By Ellen Egan:
Many books on public speaking and experts on public speaking will tell you how to make a speech. But, I would suggest that if you want to improve (and more thoroughly enjoy) your public speaking, you should focus less on delivering a speech and more on having a conversation with your audience. This will improve your public speaking experience in several ways.
1. Your audience will feel more comfortable with you. We tend to feel more comfortable, listen more attentively and have greater respect for people who speak with us rather than people who speak at us. Conversations are naturally more engaging both for the person who is talking and for the person who is listening.
2. You will feel more comfortable. You have conversations every day. It’s a very natural thing. If you begin to view your public speaking opportunities as conversations, the “fear factor” of delivering a formal speech will dissipate.
3. Your audience will absorb and retain the information better. As I mentioned earlier, people learn or retain information better when they are engaged in the process. If someone is talking at you, it is very easy to drift off into your own thoughts because you are not truly involved in the communication process. However, in a conversation, you are part of the process and therefore, more apt to pay attention. When your audience is paying attention, they are more likely to hear and absorb what you are saying.
OK, Ellen. We are convinced. But the question is…
“How do we do this?”
1. Begin by removing some of the barriers to natural communication like staring at your notes and index cards. Remove physical barriers like the podium. Remove acronyms, “tech speak” and jargon from your presentation.
2. Make eye contact as much as possible. If you find this difficult, then find one or two friendly faces in the room and speak with them as much as possible (ideally they are in different parts of the room). If that is still too difficult, then speak with one or two people’s noses. It looks like you’re making eye contact, even when you aren’t.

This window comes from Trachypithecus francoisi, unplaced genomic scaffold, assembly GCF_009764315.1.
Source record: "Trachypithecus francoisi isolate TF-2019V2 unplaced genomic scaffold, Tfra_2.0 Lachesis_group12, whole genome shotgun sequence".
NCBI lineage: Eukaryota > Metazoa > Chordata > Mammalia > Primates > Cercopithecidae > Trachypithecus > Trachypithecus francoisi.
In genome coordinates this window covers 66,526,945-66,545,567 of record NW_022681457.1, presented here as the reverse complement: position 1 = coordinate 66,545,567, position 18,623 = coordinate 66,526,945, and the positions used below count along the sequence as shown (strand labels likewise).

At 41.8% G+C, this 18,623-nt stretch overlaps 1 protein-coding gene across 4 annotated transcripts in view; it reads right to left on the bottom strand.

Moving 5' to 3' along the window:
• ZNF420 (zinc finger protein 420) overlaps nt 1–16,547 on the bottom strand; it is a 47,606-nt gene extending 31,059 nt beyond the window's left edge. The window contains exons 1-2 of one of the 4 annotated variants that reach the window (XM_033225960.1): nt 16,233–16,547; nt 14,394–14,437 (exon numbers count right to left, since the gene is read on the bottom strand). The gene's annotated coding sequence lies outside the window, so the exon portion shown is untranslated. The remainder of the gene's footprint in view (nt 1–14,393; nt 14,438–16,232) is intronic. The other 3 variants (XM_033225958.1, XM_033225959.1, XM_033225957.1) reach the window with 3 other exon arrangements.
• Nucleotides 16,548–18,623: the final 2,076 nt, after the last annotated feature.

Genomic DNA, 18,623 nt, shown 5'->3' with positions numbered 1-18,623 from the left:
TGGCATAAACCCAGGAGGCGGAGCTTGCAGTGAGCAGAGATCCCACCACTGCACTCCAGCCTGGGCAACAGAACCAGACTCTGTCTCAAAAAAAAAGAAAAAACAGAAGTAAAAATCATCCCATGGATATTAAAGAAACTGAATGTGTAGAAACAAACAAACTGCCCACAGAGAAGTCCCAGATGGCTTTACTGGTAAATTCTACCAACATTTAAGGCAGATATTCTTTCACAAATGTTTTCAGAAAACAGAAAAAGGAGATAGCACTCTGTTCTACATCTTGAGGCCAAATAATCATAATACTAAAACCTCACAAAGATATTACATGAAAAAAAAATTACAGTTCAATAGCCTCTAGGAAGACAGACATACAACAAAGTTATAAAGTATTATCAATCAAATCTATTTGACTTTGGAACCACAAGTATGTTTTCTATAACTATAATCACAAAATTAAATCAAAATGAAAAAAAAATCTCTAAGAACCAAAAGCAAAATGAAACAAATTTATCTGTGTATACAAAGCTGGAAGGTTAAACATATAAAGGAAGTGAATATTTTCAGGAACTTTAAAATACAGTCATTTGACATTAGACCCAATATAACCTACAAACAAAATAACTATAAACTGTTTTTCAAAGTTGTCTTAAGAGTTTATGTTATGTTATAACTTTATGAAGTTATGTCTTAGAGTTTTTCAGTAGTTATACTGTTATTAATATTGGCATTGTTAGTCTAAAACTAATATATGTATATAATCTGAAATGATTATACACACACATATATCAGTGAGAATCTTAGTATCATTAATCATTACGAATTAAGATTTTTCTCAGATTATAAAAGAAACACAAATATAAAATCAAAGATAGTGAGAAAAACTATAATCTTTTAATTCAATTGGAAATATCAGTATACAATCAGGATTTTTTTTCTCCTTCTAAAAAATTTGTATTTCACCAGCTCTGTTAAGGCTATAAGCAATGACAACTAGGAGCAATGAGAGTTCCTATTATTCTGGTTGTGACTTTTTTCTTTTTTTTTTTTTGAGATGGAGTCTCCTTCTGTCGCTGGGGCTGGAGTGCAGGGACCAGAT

3. Include questions within your speech – especially in the introduction. By including questions in your introduction, you are establishing the conversational style from the beginning. You can choose questions that require audience interaction – this is ideal, but may be intimidating at first. Or, you can ask a question that doesn’t need audience interaction, but the audience can answer in their own minds (e.g. “Do you think most people want to improve their careers?”). Then, answer the question. “Yes, we do!”. You can also use questions and frame your presentation to appeal to the audience’s natural curiosity and emotion (e.g. “Do you know how many children in our country are malnourished?”)
4. As always, one of the keys to getting comfortable, is practice, practice, practice. As you practice your speech, you will begin to get a more conversational rhythm. You can also practice with your volume to ensure that you have a conversational tone and that everyone will be able to hear you.
There are some good places to start. Let’s keep this conversation open and comment back to me on what you think and how its working for you.
You may ask. ”But, I’m covering a very technical topic, don’t I need to be more formal?”
No, you don’t have to. And, I will cover tips and techniques for public speaking with a technical topic in a post very soon.
To your success,